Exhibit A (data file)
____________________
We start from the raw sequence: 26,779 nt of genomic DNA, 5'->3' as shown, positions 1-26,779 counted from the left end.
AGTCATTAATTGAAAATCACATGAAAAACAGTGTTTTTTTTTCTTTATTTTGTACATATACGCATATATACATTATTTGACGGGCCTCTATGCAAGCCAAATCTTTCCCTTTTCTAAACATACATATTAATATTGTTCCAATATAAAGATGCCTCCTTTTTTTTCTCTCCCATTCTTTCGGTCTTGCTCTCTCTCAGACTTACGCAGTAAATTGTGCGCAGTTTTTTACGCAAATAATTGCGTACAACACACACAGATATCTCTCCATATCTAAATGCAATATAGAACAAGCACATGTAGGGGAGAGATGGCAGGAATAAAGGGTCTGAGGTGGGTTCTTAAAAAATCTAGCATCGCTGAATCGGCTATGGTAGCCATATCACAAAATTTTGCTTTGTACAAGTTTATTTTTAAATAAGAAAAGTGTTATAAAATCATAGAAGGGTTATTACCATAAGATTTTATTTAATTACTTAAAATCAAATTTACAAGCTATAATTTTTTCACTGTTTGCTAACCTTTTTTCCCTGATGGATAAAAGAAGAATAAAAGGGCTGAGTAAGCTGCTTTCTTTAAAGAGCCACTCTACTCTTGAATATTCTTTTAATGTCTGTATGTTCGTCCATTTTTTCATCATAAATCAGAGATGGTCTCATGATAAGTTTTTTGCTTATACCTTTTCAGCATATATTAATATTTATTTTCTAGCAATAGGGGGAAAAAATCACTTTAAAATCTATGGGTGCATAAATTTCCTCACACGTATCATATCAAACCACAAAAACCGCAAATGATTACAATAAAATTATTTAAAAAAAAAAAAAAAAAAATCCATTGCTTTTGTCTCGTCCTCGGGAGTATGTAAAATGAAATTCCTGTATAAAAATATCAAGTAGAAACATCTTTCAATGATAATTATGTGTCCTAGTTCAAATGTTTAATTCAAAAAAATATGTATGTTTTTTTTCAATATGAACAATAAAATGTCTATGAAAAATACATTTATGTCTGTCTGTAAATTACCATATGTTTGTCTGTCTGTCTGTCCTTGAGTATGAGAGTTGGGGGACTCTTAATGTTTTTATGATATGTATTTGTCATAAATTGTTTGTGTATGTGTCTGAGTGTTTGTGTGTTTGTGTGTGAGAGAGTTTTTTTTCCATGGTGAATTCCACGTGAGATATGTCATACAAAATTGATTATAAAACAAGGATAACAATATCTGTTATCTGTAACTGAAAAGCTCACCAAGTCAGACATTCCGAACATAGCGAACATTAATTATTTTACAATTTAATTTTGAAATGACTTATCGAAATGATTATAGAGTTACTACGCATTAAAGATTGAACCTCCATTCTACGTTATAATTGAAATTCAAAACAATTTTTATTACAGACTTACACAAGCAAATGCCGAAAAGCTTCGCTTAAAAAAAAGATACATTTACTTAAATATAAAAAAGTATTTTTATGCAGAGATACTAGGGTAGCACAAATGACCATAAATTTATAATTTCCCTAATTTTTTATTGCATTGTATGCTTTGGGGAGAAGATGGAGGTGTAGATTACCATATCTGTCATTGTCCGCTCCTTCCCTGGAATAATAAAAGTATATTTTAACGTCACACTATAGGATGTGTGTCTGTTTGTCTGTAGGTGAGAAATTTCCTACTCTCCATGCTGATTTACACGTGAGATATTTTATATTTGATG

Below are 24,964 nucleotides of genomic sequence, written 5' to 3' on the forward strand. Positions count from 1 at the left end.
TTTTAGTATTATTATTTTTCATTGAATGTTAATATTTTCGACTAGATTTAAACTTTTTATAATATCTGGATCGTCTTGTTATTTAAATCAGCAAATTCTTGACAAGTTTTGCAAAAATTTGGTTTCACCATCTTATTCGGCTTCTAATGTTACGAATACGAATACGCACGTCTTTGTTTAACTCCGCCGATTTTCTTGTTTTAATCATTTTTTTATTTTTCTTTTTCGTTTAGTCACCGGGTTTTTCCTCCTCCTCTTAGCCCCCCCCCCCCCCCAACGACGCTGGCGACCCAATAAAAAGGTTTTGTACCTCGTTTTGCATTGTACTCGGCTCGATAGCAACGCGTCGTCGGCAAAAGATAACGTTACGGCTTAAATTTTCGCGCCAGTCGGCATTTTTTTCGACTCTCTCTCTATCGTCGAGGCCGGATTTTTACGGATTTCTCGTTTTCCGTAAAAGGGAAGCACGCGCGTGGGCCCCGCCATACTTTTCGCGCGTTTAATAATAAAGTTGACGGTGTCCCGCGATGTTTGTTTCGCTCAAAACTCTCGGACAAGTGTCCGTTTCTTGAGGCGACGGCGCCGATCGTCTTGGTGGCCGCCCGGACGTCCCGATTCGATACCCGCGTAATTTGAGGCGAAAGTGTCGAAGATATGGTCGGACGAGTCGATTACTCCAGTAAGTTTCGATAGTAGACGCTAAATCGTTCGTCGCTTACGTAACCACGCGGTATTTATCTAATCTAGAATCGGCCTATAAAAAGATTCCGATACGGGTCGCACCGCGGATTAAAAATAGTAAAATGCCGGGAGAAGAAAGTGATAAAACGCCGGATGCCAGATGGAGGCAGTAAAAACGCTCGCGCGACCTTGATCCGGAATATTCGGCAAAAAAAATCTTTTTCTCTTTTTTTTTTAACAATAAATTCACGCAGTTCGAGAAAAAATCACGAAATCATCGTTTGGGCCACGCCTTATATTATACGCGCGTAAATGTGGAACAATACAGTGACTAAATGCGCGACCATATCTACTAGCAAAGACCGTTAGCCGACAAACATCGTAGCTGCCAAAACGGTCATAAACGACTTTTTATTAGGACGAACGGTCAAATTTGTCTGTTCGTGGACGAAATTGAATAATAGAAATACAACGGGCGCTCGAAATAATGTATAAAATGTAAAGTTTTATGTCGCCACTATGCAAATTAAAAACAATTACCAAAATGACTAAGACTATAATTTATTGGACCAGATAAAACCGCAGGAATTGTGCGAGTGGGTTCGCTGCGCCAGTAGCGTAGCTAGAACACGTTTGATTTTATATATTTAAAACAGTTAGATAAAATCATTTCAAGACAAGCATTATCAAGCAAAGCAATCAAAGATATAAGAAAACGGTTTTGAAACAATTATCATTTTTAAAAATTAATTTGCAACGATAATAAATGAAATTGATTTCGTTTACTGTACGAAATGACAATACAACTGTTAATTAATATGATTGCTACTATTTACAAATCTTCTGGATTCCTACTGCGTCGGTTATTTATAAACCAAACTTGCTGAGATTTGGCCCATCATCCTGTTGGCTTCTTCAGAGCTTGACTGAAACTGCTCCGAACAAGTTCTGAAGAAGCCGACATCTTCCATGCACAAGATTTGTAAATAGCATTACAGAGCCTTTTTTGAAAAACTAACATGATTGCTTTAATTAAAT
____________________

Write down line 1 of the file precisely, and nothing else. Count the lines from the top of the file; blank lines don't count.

We start from the raw sequence: 26,779 nt of genomic DNA, 5'->3' as shown, positions 1-26,779 counted from the left end.